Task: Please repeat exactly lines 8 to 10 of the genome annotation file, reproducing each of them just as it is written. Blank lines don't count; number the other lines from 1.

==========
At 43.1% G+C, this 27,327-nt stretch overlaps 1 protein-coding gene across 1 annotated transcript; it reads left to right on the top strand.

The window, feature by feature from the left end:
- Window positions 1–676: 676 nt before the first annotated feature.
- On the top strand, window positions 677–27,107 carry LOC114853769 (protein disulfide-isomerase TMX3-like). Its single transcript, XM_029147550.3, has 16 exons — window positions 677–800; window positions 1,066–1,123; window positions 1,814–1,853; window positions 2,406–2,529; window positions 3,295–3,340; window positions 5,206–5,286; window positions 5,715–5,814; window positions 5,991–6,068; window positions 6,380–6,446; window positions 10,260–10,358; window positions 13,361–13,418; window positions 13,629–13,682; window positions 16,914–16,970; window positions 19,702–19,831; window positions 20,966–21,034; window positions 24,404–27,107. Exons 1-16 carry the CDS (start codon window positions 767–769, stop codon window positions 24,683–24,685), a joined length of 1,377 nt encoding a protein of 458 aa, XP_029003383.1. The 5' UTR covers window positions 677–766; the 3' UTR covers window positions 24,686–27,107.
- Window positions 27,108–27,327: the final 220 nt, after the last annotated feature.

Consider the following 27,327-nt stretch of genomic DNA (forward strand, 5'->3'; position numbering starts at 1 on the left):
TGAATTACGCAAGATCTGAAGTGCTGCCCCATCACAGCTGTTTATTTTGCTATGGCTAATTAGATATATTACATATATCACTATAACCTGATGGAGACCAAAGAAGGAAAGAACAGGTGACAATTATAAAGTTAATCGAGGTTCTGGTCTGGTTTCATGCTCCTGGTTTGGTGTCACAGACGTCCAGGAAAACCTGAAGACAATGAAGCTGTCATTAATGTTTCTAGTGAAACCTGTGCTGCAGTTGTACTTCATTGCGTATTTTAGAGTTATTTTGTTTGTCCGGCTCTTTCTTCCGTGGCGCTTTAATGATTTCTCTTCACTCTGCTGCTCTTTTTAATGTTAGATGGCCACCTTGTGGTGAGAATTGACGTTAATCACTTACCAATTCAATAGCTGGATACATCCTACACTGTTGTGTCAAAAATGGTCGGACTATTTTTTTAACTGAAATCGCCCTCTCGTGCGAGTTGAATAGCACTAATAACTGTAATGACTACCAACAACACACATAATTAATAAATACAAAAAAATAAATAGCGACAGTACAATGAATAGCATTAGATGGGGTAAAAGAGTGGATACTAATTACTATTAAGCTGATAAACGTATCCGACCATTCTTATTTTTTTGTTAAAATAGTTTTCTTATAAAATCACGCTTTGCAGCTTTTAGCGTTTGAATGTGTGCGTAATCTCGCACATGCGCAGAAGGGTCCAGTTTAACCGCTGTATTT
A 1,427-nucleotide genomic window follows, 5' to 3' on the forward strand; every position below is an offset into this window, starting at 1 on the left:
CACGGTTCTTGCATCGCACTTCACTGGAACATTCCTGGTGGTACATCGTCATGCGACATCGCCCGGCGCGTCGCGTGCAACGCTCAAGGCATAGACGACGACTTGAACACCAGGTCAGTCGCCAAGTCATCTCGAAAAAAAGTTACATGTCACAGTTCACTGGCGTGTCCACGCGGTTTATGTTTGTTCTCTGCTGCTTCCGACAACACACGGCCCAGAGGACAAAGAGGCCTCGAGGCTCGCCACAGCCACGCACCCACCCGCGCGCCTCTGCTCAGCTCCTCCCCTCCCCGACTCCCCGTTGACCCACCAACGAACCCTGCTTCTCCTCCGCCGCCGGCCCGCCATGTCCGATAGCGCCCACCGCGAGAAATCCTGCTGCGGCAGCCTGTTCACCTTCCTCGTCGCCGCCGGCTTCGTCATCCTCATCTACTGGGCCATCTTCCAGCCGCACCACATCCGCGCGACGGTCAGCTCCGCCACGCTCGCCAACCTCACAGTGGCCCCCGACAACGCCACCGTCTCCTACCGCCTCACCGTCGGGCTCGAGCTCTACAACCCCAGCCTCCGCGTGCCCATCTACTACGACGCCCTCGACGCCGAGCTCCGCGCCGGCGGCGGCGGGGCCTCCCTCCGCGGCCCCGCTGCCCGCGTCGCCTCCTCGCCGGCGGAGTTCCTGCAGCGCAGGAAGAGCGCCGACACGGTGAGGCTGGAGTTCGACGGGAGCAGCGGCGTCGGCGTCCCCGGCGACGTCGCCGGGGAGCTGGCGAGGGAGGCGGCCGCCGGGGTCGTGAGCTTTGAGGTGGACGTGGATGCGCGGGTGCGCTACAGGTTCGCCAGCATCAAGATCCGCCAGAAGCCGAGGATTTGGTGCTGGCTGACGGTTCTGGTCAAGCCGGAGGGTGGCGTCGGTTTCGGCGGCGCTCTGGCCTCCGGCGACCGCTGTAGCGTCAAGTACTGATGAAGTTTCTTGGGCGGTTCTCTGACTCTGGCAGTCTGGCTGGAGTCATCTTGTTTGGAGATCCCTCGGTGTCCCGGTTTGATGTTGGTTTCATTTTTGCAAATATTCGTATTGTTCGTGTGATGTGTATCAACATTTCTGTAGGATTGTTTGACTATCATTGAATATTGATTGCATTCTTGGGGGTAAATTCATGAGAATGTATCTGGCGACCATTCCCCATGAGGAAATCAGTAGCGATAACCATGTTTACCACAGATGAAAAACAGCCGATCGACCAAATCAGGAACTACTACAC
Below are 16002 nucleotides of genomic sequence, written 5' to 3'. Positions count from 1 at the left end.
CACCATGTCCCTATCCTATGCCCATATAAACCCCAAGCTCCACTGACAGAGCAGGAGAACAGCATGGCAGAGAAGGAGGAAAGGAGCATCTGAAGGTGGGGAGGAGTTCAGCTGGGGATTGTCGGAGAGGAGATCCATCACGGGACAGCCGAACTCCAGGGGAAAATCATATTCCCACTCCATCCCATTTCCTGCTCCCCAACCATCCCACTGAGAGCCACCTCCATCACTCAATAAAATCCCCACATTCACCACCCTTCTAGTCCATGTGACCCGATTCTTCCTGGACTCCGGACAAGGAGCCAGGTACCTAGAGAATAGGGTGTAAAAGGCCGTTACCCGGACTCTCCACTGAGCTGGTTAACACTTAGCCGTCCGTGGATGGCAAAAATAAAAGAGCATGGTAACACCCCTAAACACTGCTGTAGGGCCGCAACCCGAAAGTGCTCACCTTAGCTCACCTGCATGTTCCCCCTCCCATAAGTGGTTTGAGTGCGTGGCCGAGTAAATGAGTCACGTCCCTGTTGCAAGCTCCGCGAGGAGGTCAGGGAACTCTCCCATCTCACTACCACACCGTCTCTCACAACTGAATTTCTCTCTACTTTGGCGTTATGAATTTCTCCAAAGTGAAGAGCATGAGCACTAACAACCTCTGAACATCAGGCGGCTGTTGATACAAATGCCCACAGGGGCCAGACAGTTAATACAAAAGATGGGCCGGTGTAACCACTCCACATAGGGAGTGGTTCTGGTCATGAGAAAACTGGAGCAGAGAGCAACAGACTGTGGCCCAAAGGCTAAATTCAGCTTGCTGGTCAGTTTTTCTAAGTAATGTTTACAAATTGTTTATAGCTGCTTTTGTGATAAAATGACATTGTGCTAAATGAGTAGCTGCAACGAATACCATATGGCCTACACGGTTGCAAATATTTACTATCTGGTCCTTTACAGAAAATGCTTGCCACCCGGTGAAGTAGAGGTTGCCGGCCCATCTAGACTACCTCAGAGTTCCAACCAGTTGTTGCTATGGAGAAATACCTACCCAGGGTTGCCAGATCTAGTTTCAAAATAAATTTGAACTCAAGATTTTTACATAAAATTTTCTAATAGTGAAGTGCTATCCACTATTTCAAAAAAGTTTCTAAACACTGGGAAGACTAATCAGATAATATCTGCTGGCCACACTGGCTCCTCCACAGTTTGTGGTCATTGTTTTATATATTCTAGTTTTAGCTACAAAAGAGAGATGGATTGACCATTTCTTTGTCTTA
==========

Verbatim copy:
A 1,427-nucleotide genomic window follows, 5' to 3' on the forward strand; every position below is an offset into this window, starting at 1 on the left:
CACGGTTCTTGCATCGCACTTCACTGGAACATTCCTGGTGGTACATCGTCATGCGACATCGCCCGGCGCGTCGCGTGCAACGCTCAAGGCATAGACGACGACTTGAACACCAGGTCAGTCGCCAAGTCATCTCGAAAAAAAGTTACATGTCACAGTTCACTGGCGTGTCCACGCGGTTTATGTTTGTTCTCTGCTGCTTCCGACAACACACGGCCCAGAGGACAAAGAGGCCTCGAGGCTCGCCACAGCCACGCACCCACCCGCGCGCCTCTGCTCAGCTCCTCCCCTCCCCGACTCCCCGTTGACCCACCAACGAACCCTGCTTCTCCTCCGCCGCCGGCCCGCCATGTCCGATAGCGCCCACCGCGAGAAATCCTGCTGCGGCAGCCTGTTCACCTTCCTCGTCGCCGCCGGCTTCGTCATCCTCATCTACTGGGCCATCTTCCAGCCGCACCACATCCGCGCGACGGTCAGCTCCGCCACGCTCGCCAACCTCACAGTGGCCCCCGACAACGCCACCGTCTCCTACCGCCTCACCGTCGGGCTCGAGCTCTACAACCCCAGCCTCCGCGTGCCCATCTACTACGACGCCCTCGACGCCGAGCTCCGCGCCGGCGGCGGCGGGGCCTCCCTCCGCGGCCCCGCTGCCCGCGTCGCCTCCTCGCCGGCGGAGTTCCTGCAGCGCAGGAAGAGCGCCGACACGGTGAGGCTGGAGTTCGACGGGAGCAGCGGCGTCGGCGTCCCCGGCGACGTCGCCGGGGAGCTGGCGAGGGAGGCGGCCGCCGGGGTCGTGAGCTTTGAGGTGGACGTGGATGCGCGGGTGCGCTACAGGTTCGCCAGCATCAAGATCCGCCAGAAGCCGAGGATTTGGTGCTGGCTGACGGTTCTGGTCAAGCCGGAGGGTGGCGTCGGTTTCGGCGGCGCTCTGGCCTCCGGCGACCGCTGTAGCGTCAAGTACTGATGAAGTTTCTTGGGCGGTTCTCTGACTCTGGCAGTCTGGCTGGAGTCATCTTGTTTGGAGATCCCTCGGTGTCCCGGTTTGATGTTGGTTTCATTTTTGCAAATATTCGTATTGTTCGTGTGATGTGTATCAACATTTCTGTAGGATTGTTTGACTATCATTGAATATTGATTGCATTCTTGGGGGTAAATTCATGAGAATGTATCTGGCGACCATTCCCCATGAGGAAATCAGTAGCGATAACCATGTTTACCACAGATGAAAAACAGCCGATCGACCAAATCAGGAACTACTACAC
Below are 16002 nucleotides of genomic sequence, written 5' to 3'. Positions count from 1 at the left end.